Lucy Dacus’s autobiographical third album displays her versatility

September 9, 2021 — by Sarah Thomas

Indie rock artist Lucy Dacus recently returned to making music after a 3-year hiatus, venturing to new genres and topics in her newest album, “Home Video”, which was released on June 25th, 2021.

Dacus’s album consists of 11 deeply personal tracks, exploring her teenage years, friendships, identity as a queer woman and complicated relationship with religion through the lens of growing up in a small town.

Most audiences might recognize her from the single “Night Shift” from her album “Historian.” One of her most celebrated lyrics is this song’s outro, in which she sings, “You got a 9 to 5, so I’ll take the night shift / And I’ll never see you again if I can help it.” Through this project, Dacus established herself as a talented lyricist, as many of her fans enjoyed both the simplicity of this song’s melody and her ability to describe complex feelings in an uncomplicated and relatable way.

Unlike Dacus’s past projects, “Home Video” is shorter and more direct. She employs a tighter rhyme scheme, which is reflected in the opening track, “Hot and Heavy,” a song that delves into feelings of hometown nostalgia. On this track, she sings, “being back here makes me hot in the face.” This line not only describes her mixed emotions about returning home but indicates that writing this album forced Dacus to recall painful and humiliating memories. 

The word “hot” foreshadows the dramatic challenges in her life that are collectively addressed later in the album, such as grappling with her religious upbringing and heartbreaks. The listeners experience the hardships alongside her through the mellow, rhythmic musicality and emotionally engaging lyrics. 

Dacus also disclosed that this album was written differently than her first two: She used to write songs about more generic events in her life, but most of the tracks on “Home Video” are about a specific moment that greatly impacted her.

One of the central themes of the album is friendship, and the track, “Cartwheel,” tackles how relationships grow apart as people mature and change. Lyrics like “I’d sit by you, silent on the curb / What to say when there is not a word?”  paints Dacus’s difficulty at accepting that she’s grown apart from many of her friends as their paths diverged. Dacus’s choice to use the only guitar and vocal harmonies as backing tracks allow her intense lyrics to shine even brighter and embody a sense of loneliness.

Another track, “Christine,” discusses Dacus’s commitment to her existing friendships. She sings “but if you get married, I’d object / Throw my shoe at the altar and lose your respect.” The image of her drastic attempt to save her friend from an unhealthy relationship gives this otherwise calm song another layer. This track provides a glimpse into Dacus’s character, revealing Dacus’ turbulent and emotional side that resonates with listeners.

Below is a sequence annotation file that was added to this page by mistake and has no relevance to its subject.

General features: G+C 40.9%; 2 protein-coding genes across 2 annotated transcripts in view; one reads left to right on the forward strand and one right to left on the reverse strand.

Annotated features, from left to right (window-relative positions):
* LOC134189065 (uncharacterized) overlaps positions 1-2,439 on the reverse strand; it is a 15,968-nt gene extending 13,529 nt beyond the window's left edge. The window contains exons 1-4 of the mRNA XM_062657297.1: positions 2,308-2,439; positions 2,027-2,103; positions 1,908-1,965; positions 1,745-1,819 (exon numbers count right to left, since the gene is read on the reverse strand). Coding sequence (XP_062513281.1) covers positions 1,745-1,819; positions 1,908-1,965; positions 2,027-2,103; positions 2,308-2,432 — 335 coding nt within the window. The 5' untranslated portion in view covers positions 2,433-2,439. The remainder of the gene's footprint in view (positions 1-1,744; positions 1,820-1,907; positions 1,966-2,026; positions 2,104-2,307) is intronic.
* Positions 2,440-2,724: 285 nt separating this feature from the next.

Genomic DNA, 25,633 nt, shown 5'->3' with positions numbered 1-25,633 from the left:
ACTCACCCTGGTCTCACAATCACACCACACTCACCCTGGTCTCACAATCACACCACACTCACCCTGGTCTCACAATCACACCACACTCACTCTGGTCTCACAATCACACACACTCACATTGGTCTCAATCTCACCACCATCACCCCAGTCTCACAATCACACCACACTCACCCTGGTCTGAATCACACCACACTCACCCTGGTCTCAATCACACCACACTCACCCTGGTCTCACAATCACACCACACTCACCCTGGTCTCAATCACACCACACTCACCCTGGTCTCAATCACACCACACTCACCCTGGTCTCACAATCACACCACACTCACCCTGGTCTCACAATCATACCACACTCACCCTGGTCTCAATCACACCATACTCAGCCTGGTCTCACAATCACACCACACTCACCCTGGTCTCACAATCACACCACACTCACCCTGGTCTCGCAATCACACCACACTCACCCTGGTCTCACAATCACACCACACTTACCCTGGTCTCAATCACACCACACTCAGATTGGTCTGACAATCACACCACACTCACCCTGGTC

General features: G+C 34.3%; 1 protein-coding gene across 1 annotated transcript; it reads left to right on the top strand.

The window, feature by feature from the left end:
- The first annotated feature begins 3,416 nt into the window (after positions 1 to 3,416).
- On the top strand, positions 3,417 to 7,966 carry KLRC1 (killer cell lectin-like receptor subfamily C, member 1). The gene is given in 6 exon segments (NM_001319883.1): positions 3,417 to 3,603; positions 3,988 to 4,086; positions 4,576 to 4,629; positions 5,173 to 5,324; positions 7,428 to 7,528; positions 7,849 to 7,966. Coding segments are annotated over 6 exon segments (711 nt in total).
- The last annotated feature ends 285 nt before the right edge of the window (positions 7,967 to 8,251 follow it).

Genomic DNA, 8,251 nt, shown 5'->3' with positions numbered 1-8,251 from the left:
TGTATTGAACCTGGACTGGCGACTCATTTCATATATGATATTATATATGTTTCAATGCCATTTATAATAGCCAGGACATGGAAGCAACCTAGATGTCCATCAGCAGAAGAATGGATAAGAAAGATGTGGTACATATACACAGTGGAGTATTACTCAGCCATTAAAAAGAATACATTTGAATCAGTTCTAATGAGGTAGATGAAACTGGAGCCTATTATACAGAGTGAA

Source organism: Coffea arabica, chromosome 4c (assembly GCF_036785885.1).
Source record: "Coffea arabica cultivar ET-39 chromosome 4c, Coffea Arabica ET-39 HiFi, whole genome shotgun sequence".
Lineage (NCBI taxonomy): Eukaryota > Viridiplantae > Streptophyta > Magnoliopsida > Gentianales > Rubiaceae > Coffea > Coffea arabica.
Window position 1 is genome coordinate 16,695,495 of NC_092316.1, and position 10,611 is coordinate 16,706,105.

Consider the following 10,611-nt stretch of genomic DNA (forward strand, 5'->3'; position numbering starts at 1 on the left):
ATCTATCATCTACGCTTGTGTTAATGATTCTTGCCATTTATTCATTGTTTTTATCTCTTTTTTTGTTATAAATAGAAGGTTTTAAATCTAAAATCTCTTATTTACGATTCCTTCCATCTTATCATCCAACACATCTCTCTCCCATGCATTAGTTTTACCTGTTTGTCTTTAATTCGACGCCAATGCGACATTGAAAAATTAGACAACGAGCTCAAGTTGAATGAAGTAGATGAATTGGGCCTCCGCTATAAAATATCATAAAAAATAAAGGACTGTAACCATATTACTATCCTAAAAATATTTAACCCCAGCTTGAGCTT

One of the more serious songs on the album is a raw piece entitled “Triple Dog Dare” that describes Dacus’s struggle with her queer identity while being raised Christian. Dacus deals with feelings of guilt and regret before ultimately choosing to run away. Her decision to repeat the ending phrase as the instrumental grows quieter allows listeners to internalize the last, impactful line: “Nothing worse could happen now,” ending the album in a reflective, depressing tone.

Unfortunately, this album has not been as well received as her previous album, “Historian.” Some critics argued that the intensity and passion that was present throughout her past two albums only appeared in two or three tracks on “Home Video.” Although it was more concise than her previous albums, Dacus lost a lot of her signature sound by transitioning away from alternative rock and towards indie-pop.  Regardless, I think this album showcases her personal and professional growth. Dacus admitted that this album helped her be more honest with herself, as it allowed her to tackle her insecurities and past in a way she hadn’t ever before. 

I appreciated this album as much as “Historian” and it deserves a 3.5 out of 5 Falcons. This album feels like a glance into her childhood, with the same warmth, personality and vulnerability you would expect from a piece of work titled “Home Video.” 

The album is also versatile enough to cater to many different tastes, with songs that are both energetic and emotional. Listening to this album leaves fans with a hopeful takeaway – even if thinking about the past is sometimes difficult, they’ll eventually be able to look at memories with fondness and even grow from them.